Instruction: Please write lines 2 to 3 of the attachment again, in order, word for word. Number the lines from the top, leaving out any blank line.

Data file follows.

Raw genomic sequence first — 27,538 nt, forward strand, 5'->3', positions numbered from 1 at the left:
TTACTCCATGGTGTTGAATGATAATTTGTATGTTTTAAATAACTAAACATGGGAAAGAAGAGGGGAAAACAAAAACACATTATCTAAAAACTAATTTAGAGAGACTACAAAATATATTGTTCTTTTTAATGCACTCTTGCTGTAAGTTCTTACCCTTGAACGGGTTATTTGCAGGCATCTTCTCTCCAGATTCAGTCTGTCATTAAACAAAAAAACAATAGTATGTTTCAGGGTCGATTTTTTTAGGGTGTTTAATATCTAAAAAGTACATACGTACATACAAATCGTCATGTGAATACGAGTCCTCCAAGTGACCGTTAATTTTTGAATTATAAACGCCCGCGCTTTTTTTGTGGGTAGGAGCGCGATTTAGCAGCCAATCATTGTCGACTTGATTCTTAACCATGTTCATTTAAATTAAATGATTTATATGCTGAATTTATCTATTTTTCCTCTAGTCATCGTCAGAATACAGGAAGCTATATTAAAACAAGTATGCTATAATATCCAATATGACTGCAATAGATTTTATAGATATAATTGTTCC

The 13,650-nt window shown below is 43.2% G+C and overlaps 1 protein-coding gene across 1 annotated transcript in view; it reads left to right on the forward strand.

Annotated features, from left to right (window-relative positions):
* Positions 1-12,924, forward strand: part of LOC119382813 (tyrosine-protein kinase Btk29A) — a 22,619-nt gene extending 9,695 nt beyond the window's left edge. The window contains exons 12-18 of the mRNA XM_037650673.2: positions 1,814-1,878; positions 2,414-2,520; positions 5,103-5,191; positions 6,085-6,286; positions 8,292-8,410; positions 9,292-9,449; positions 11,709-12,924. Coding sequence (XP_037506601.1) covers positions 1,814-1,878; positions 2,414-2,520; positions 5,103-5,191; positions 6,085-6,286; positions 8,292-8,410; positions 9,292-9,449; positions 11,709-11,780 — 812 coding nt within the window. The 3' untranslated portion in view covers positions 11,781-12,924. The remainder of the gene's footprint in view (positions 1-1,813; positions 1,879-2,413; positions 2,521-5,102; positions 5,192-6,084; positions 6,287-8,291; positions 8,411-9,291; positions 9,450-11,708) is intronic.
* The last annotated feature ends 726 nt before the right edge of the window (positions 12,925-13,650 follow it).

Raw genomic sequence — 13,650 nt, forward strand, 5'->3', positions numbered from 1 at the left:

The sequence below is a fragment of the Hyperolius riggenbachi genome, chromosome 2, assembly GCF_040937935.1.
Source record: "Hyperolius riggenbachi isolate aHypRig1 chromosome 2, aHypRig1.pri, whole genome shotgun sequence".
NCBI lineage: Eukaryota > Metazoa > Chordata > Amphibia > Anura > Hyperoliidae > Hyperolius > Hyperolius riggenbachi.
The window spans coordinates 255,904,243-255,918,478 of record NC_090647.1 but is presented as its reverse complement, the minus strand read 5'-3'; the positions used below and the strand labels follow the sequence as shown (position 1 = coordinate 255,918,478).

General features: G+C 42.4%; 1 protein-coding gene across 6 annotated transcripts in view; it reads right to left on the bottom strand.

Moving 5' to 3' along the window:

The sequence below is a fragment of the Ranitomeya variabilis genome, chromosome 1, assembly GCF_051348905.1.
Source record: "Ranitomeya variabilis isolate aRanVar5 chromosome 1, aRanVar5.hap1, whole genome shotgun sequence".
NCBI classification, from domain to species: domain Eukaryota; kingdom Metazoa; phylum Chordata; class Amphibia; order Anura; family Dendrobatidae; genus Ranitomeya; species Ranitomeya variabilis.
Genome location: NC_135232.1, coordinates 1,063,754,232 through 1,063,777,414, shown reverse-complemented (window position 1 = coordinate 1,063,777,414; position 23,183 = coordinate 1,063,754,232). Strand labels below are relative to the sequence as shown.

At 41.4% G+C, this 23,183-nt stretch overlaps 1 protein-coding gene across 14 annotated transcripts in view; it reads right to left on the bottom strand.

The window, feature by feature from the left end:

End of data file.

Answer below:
TTACTCCATGGTGTTGAATGATAATTTGTATGTTTTAAATAACTAAACATGGGAAAGAAGAGGGGAAAACAAAAACACATTATCTAAAAACTAATTTAGAGAGACTACAAAATATATTGTTCTTTTTAATGCACTCTTGCTGTAAGTTCTTACCCTTGAACGGGTTATTTGCAGGCATCTTCTCTCCAGATTCAGTCTGTCATTAAACAAAAAAACAATAGTATGTTTCAGGGTCGATTTTTTTAGGGTGTTTAATATCTAAAAAGTACATACGTACATACAAATCGTCATGTGAATACGAGTCCTCCAAGTGACCGTTAATTTTTGAATTATAAACGCCCGCGCTTTTTTTGTGGGTAGGAGCGCGATTTAGCAGCCAATCATTGTCGACTTGATTCTTAACCATGTTCATTTAAATTAAATGATTTATATGCTGAATTTATCTATTTTTCCTCTAGTCATCGTCAGAATACAGGAAGCTATATTAAAACAAGTATGCTATAATATCCAATATGACTGCAATAGATTTTATAGATATAATTGTTCC

The 13,650-nt window shown below is 43.2% G+C and overlaps 1 protein-coding gene across 1 annotated transcript in view; it reads left to right on the forward strand.